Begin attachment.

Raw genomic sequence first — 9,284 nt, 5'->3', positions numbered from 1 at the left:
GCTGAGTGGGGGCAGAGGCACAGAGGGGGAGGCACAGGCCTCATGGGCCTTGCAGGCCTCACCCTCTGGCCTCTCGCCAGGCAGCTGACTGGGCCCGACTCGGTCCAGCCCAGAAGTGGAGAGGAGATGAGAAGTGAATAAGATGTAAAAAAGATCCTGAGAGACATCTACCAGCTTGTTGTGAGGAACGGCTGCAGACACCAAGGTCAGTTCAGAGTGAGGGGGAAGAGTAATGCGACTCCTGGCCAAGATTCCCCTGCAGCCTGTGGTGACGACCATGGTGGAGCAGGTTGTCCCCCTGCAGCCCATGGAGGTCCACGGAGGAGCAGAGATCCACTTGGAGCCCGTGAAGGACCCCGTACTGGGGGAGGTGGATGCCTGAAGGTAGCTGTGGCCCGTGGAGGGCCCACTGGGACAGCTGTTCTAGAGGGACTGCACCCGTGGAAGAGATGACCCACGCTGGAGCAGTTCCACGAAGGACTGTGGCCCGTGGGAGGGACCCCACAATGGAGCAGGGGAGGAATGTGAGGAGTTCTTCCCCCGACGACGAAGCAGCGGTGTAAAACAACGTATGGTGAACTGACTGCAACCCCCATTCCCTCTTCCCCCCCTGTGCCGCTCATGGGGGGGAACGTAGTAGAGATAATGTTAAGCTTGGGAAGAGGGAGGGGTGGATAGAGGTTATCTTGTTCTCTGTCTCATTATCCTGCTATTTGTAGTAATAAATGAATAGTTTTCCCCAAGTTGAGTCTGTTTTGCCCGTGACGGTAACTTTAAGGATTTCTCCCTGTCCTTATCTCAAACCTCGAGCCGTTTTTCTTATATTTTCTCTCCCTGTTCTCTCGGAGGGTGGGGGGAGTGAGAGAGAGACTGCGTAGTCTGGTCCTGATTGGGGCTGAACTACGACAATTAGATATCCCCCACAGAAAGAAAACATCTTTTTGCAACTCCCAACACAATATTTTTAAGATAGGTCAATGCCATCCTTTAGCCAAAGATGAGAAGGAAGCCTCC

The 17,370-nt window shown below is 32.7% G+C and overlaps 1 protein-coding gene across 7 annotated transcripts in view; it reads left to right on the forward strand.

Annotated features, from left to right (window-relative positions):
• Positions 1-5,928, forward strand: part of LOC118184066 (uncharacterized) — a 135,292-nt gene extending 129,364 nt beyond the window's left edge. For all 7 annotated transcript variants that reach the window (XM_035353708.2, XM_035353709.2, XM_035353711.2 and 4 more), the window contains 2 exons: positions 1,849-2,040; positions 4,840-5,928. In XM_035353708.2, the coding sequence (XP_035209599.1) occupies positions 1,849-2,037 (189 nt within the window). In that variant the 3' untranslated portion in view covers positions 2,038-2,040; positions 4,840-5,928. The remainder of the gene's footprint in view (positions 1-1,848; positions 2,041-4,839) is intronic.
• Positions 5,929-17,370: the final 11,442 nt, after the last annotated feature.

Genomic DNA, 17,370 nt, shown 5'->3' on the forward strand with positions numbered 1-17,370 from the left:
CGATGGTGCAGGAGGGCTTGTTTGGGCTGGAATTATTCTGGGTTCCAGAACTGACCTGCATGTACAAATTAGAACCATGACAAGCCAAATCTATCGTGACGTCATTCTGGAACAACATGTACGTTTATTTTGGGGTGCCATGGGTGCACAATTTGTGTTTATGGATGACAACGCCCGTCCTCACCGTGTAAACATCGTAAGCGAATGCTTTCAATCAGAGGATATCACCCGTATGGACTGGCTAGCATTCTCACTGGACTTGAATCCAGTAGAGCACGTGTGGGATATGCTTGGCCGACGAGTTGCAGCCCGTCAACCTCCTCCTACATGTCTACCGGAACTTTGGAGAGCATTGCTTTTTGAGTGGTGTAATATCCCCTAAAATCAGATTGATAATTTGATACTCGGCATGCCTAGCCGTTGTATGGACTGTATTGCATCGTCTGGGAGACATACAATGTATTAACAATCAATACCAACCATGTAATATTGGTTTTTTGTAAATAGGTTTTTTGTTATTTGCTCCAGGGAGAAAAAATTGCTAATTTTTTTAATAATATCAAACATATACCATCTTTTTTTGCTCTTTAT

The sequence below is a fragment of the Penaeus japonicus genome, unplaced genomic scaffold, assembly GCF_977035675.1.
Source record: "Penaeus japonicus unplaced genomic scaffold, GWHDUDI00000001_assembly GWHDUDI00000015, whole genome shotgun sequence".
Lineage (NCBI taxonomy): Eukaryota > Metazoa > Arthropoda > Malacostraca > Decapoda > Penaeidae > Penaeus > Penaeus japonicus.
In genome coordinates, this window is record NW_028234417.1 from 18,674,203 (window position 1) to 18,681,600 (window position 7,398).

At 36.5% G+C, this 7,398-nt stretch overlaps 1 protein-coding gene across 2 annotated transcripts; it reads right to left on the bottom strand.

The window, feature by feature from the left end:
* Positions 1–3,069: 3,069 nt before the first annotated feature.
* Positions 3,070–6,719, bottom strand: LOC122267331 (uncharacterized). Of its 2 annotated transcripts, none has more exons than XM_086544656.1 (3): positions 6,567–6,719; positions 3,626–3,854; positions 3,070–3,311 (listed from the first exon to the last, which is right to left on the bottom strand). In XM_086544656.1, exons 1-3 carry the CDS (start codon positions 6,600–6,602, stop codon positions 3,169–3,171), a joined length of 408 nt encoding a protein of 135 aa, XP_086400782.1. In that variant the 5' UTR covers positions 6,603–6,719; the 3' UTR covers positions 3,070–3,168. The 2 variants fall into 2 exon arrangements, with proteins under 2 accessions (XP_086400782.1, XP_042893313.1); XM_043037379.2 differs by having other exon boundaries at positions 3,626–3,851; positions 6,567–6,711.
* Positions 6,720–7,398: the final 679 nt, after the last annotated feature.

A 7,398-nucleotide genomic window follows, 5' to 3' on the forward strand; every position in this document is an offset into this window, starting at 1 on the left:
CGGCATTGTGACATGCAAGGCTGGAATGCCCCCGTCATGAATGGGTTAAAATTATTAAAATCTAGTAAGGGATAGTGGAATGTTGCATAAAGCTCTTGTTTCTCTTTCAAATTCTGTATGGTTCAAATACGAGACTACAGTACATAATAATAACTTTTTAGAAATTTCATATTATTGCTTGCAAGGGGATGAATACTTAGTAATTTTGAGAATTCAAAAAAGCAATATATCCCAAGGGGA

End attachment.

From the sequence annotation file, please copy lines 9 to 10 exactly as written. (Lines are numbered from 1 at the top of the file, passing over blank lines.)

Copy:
The sequence below is a fragment of the Penaeus japonicus genome, unplaced genomic scaffold, assembly GCF_977035675.1.
Source record: "Penaeus japonicus unplaced genomic scaffold, GWHDUDI00000001_assembly GWHDUDI00000015, whole genome shotgun sequence".